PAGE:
A few weeks ago, Legendary Pictures hired writer Frank Darabont to re-write the screenplay for the upcoming Godzilla reboot. The Godzilla production is quickly coming together as it marches toward a possible March production start. Many fans of the giant monster are wondering whether this reboot will be more faithful to the original 1954 Japanese film, or if it will more closely resemble Roland Emmerich’s horrible 1998 movie of the same name.
In an interview with io9.com, Darabont opens up about the direction of the Godzilla reboot. The production team is on the same page about Godzilla’s origins and what this new film will be about. When the original Japanese Godzilla film opened in theaters, the radioactive monster was seen as an allegory of post-World War II Japan, but somewhere down the line, Godzilla became increasingly sillier. Darabont explains:
What I found very interesting about Godzilla is that he started off definitely as a metaphor for Hiroshima and Nagasaki. And some of the atom bomb testing we were doing in the South Pacific in the subsequent years. The giant terrifying force of nature that comes and stomps the shit out of your city, that was Godzilla. Filtered through the very fanciful imaginations of the Japanese perception. And then he became Clifford the Big Red Dog in the subsequent films. He became the mascot of Japan, he became the protector of Japan. Another big ugly monster would show up and he would fight that monster to protect Japan. Which I never really quite understood, the shift.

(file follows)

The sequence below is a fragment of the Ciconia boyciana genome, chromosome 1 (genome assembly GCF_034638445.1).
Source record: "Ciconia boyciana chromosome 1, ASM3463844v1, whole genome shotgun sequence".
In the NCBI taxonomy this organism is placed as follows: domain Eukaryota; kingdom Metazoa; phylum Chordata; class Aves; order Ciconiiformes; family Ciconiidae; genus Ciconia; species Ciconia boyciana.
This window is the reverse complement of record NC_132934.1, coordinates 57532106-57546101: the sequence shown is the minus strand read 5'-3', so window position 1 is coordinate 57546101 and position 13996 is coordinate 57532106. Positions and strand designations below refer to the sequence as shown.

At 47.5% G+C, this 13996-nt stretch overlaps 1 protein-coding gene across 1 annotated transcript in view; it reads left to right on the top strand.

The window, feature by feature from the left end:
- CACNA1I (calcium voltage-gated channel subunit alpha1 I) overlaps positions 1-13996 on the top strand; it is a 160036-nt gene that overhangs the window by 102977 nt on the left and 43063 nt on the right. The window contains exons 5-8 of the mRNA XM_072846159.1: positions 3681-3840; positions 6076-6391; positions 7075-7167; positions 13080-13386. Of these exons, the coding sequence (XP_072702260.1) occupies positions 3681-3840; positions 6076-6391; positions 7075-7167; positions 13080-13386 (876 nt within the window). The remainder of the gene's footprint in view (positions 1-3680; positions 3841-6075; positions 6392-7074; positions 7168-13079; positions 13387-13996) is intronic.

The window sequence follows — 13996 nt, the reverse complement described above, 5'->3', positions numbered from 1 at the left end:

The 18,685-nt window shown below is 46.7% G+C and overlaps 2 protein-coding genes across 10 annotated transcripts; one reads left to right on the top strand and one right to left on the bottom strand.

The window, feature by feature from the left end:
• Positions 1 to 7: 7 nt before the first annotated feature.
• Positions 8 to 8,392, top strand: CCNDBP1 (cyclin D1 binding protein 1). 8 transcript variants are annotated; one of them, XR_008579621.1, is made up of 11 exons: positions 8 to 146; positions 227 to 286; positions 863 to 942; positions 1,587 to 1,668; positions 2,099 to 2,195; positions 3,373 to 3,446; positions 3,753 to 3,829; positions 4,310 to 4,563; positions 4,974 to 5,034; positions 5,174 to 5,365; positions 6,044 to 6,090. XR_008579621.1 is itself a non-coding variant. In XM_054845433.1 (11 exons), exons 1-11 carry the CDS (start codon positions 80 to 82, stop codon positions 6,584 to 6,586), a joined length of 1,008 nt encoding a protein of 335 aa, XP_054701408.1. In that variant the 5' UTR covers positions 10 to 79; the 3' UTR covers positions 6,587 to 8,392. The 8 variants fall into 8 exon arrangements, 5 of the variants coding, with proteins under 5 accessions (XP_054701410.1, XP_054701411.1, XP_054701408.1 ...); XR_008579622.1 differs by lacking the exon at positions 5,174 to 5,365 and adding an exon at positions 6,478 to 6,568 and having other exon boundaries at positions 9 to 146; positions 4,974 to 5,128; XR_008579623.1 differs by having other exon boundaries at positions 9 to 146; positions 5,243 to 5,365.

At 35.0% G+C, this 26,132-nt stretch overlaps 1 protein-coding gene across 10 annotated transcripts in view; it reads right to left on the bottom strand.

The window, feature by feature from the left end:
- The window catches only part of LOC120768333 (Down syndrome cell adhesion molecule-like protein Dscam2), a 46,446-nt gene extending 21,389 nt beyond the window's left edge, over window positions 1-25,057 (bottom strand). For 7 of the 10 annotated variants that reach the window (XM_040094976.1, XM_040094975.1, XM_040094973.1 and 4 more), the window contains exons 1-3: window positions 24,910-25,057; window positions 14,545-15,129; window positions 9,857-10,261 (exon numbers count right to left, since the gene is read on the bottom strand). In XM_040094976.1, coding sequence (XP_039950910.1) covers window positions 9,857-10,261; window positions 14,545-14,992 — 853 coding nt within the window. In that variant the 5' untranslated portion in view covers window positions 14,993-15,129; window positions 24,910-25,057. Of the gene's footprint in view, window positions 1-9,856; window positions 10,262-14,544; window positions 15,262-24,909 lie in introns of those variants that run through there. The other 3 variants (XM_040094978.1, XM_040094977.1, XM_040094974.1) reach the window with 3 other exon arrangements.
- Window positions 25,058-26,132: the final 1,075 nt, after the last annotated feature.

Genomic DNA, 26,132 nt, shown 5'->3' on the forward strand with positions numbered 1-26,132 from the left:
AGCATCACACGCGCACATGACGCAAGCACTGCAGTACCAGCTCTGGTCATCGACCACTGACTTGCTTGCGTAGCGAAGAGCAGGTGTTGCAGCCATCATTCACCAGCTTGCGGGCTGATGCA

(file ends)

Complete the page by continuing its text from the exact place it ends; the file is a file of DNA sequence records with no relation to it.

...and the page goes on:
It’s refreshing to see that Frank Darabont has a firm understanding of Godzilla’s history, but will that origin story translate to an American audience? One of the reasons why Godzilla became so campy as the series progressed was due to its worldwide acceptance. Happily, Darabont and director Gareth Edwards don’t want to do the same thing with their version of Godzilla. Darabont continues:
What we’re trying to do with the new movie is not have it camp, not have it be campy. We’re kind of taking a cool new look at it. But with a lot of tradition in the first film. We want this to be a terrifying force of nature. And what was really cool, for me, is there was a very compelling human drama that I got to weave into it. It’s not that cliched, thinly disguised romance or bromance, or whatever. It’s different, it’s a different set of circumstances than you’re used to seeing. And that’s tremendously exciting as a writer when you’re asked to do something else.
Gareth Edwards has promised that the new Godzilla film will take a more realistic approach than its predecessors. It seems like Godzilla will not be a traditional monster movie, or perhaps will be a little ambiguous and open to interpretation, like Darabont’s 2007 film, The Mist. Hopefully Edwards and Darabont can find a balance between something smart and big-screen action. After all, we didn’t just pay $12 to watch Godzilla not demolish a city.
Godzilla roars into theaters everywhere on May 16th 2014 in 3D.